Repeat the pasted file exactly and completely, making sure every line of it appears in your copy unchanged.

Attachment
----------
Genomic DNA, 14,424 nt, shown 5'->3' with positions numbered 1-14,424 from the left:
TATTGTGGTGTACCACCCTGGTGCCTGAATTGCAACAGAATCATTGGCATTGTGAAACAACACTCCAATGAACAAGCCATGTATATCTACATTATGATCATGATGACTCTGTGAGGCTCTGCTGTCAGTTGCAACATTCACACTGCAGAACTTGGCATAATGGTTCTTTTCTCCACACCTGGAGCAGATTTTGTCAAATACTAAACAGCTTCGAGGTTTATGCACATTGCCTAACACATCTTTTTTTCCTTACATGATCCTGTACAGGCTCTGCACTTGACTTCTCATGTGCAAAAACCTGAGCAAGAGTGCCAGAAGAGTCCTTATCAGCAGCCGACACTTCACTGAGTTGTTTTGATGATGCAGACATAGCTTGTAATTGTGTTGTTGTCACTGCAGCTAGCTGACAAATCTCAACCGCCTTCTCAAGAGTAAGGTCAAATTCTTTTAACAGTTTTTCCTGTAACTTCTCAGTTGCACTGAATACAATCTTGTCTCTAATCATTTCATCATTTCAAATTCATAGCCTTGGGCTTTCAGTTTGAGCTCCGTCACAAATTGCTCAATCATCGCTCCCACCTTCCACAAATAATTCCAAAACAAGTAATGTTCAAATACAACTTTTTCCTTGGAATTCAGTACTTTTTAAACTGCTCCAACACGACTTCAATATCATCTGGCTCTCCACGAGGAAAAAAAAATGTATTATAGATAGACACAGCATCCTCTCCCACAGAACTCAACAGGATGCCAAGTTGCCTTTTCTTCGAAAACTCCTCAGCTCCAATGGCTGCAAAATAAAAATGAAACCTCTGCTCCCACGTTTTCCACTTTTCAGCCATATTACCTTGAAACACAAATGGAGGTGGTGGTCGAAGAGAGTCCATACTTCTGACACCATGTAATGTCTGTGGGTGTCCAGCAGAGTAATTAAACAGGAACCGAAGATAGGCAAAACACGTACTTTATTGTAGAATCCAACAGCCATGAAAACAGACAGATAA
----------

Genomic DNA, 14,424 nt, shown 5'->3' with positions numbered 1-14,424 from the left:
TATTGTGGTGTACCACCCTGGTGCCTGAATTGCAACAGAATCATTGGCATTGTGAAACAACACTCCAATGAACAAGCCATGTATATCTACATTATGATCATGATGACTCTGTGAGGCTCTGCTGTCAGTTGCAACATTCACACTGCAGAACTTGGCATAATGGTTCTTTTCTCCACACCTGGAGCAGATTTTGTCAAATACTAAACAGCTTCGAGGTTTATGCACATTGCCTAACACATCTTTTTTTCCTTACATGATCCTGTACAGGCTCTGCACTTGACTTCTCATGTGCAAAAACCTGAGCAAGAGTGCCAGAAGAGTCCTTATCAGCAGCCGACACTTCACTGAGTTGTTTTGATGATGCAGACATAGCTTGTAATTGTGTTGTTGTCACTGCAGCTAGCTGACAAATCTCAACCGCCTTCTCAAGAGTAAGGTCAAATTCTTTTAACAGTTTTTCCTGTAACTTCTCAGTTGCACTGAATACAATCTTGTCTCTAATCATTTCATCATTTCAAATTCATAGCCTTGGGCTTTCAGTTTGAGCTCCGTCACAAATTGCTCAATCATCGCTCCCACCTTCCACAAATAATTCCAAAACAAGTAATGTTCAAATACAACTTTTTCCTTGGAATTCAGTACTTTTTAAACTGCTCCAACACGACTTCAATATCATCTGGCTCTCCACGAGGAAAAAAAAATGTATTATAGATAGACACAGCATCCTCTCCCACAGAACTCAACAGGATGCCAAGTTGCCTTTTCTTCGAAAACTCCTCAGCTCCAATGGCTGCAAAATAAAAATGAAACCTCTGCTCCCACGTTTTCCACTTTTCAGCCATATTACCTTGAAACACAAATGGAGGTGGTGGTCGAAGAGAGTCCATACTTCTGACACCATGTAATGTCTGTGGGTGTCCAGCAGAGTAATTAAACAGGAACCGAAGATAGGCAAAACACGTACTTTATTGTAGAATCCAACAGCCATGAAAACAGACAGATAA